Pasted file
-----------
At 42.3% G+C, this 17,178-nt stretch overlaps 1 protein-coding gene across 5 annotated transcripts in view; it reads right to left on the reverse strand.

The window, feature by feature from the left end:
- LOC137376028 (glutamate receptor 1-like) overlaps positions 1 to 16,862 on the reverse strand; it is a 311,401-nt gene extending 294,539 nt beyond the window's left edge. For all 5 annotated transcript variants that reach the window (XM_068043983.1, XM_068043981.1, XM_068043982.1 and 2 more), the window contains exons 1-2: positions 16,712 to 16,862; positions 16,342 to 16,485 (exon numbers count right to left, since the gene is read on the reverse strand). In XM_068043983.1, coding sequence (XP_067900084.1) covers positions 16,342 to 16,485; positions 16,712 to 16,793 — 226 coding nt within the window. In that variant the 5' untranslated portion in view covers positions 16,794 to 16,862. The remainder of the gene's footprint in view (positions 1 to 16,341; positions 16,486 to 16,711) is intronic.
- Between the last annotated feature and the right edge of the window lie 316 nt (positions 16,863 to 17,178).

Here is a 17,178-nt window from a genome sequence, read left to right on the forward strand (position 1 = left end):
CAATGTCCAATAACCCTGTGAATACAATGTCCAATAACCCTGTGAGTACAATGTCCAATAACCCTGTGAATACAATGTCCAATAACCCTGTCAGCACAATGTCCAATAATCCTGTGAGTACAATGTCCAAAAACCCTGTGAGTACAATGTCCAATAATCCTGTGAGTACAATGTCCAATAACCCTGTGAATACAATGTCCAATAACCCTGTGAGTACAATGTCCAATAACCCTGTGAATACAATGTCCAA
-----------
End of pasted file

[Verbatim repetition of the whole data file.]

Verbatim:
At 42.3% G+C, this 17,178-nt stretch overlaps 1 protein-coding gene across 5 annotated transcripts in view; it reads right to left on the reverse strand.

The window, feature by feature from the left end:
- LOC137376028 (glutamate receptor 1-like) overlaps positions 1 to 16,862 on the reverse strand; it is a 311,401-nt gene extending 294,539 nt beyond the window's left edge. For all 5 annotated transcript variants that reach the window (XM_068043983.1, XM_068043981.1, XM_068043982.1 and 2 more), the window contains exons 1-2: positions 16,712 to 16,862; positions 16,342 to 16,485 (exon numbers count right to left, since the gene is read on the reverse strand). In XM_068043983.1, coding sequence (XP_067900084.1) covers positions 16,342 to 16,485; positions 16,712 to 16,793 — 226 coding nt within the window. In that variant the 5' untranslated portion in view covers positions 16,794 to 16,862. The remainder of the gene's footprint in view (positions 1 to 16,341; positions 16,486 to 16,711) is intronic.
- Between the last annotated feature and the right edge of the window lie 316 nt (positions 16,863 to 17,178).

Here is a 17,178-nt window from a genome sequence, read left to right on the forward strand (position 1 = left end):
CAATGTCCAATAACCCTGTGAATACAATGTCCAATAACCCTGTGAGTACAATGTCCAATAACCCTGTGAATACAATGTCCAATAACCCTGTCAGCACAATGTCCAATAATCCTGTGAGTACAATGTCCAAAAACCCTGTGAGTACAATGTCCAATAATCCTGTGAGTACAATGTCCAATAACCCTGTGAATACAATGTCCAATAACCCTGTGAGTACAATGTCCAATAACCCTGTGAATACAATGTCCAA